The third idea, it has kept the same concept as the speech bubble and the three lines, but when the subtitles are turned on, as well as the speech bubble turning pink and the three lines turning white, a pink line has been added below the speech bubble, incorporated from the current subtitle icon.
The forth idea scraps the speech bubble idea, as it could be associated strongly with a message, due to the speech bubble. Therefore, the design was replaced with a rounded square. Another change made is that instead of the three lines within the icon, there are now only 2 lines which have been moved to the bottom of the icon. This is because, when subtitles are used, they take up 2 lines only and are usually shown at the bottom of the screen to not cover the TV show/film/news. When the subtitles are turned on with this icon, the rounded square turns pink and the two lines turn white. Like the previous idea, the pink line is below the rounded square.
The fifth idea is the same as the previous, but instead of the 2 full lines at the bottom of the rounded square, these lines have been split up into seperate line to look more like words, inspired by YouTube.
The final idea changed the rounded square idea, and replaces it with a rectangle, to make it look more like a media player. It still used the splited lines to look more like words as well as still using the pink line below the rectangle when the subtitles are turned on.
Test 2 - Icon Research Questionnaire
A second questionnaire was created. This questionnaire aimed to find out information about how people use subtitles and which, out of the six ideas they prefered.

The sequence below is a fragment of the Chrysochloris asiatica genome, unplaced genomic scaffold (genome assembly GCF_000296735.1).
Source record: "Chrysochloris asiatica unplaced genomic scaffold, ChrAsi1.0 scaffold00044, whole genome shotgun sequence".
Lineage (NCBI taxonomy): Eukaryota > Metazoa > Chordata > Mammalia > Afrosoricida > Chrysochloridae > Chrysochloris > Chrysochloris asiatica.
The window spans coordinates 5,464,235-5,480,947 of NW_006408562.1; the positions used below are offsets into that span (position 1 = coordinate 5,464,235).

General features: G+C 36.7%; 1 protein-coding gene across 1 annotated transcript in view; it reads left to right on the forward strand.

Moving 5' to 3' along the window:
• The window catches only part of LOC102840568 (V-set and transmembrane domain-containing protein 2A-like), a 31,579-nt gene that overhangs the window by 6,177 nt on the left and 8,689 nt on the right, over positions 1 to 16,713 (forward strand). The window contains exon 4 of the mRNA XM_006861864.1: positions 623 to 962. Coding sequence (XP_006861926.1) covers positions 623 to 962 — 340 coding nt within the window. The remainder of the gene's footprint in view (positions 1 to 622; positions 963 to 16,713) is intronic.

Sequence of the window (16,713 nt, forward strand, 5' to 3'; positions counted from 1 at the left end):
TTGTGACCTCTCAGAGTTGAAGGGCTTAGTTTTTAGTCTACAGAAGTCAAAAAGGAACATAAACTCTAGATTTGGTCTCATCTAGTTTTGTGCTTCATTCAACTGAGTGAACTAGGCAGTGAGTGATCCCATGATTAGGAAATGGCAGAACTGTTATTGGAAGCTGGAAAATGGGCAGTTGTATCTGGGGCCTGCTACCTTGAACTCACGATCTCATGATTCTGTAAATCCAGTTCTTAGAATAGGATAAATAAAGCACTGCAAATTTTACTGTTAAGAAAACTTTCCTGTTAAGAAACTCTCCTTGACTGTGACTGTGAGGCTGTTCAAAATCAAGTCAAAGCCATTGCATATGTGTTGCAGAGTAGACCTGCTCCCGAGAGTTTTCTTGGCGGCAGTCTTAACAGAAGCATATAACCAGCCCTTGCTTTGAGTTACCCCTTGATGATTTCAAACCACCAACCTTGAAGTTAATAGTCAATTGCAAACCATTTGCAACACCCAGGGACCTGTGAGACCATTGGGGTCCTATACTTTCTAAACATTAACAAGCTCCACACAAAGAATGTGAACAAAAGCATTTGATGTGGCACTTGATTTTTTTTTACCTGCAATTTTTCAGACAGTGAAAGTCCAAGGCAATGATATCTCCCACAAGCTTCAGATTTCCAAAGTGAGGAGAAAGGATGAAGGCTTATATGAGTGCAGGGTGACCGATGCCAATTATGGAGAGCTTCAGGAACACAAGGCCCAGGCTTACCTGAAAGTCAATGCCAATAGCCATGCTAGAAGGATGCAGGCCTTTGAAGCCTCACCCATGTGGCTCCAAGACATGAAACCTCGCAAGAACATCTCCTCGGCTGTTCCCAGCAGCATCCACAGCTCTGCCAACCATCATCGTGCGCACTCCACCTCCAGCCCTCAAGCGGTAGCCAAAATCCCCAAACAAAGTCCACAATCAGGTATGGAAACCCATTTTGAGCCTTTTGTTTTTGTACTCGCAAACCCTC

Like the previous questionnaire, this questionnaire asks the participant their age bracket, and then how often they use subtitles, whether they think the hover feature is useful or not, and then which icon they prefer out of the six ideas. As idea 2 and 3 look the same while the subtitles are turned off, these idea have been merged together for this questionnaire, making 5 options.
This questionnaire had the same 33 respondents ranging from under 16 to 66+. The results show that 9 of the participants never use subtitles, that 14 of participants sometimes use subtitles, that 9 of the participants always use subtitles, and that 1 doesn't watch anything online. As well as this, the results show that 27 of the participants find the hover feature useful when on the web, 3 find it unuseful, and that the remaining 3 find it somewhat useful.
Out of the 33 responses, idea 6 got the most votes with 12 participants choosing this idea. This was followed with 8 participants choosing idea 2/3, 5 participants choosing idea 1 and 4 participants choosing either idea 4 or 5.
Idea six was chosen as the prefered subtitle icon. Below shows the final design and how it looks on iPlayer.
Subtitle Icon Hovered
Now that the new subtitle icon has been selected, how it looks when a user hovers over the icon is the next important thing.
When the subtitles are turned off, the icon is a white rectangle with multiple pink lines within it. When the user hovers over it, the box around this icon turns pink. But when the subtitles are on, the rectangle is pink, with white lines within it in addition to the pink line below this. When the user hovers it, the box around this icon turn white. The icon when hovered is shown below, along with how it looks hovered while on iPlayer.
Click on the image below to interact with the new subtitle icon on iPlayer. (Desktop Only)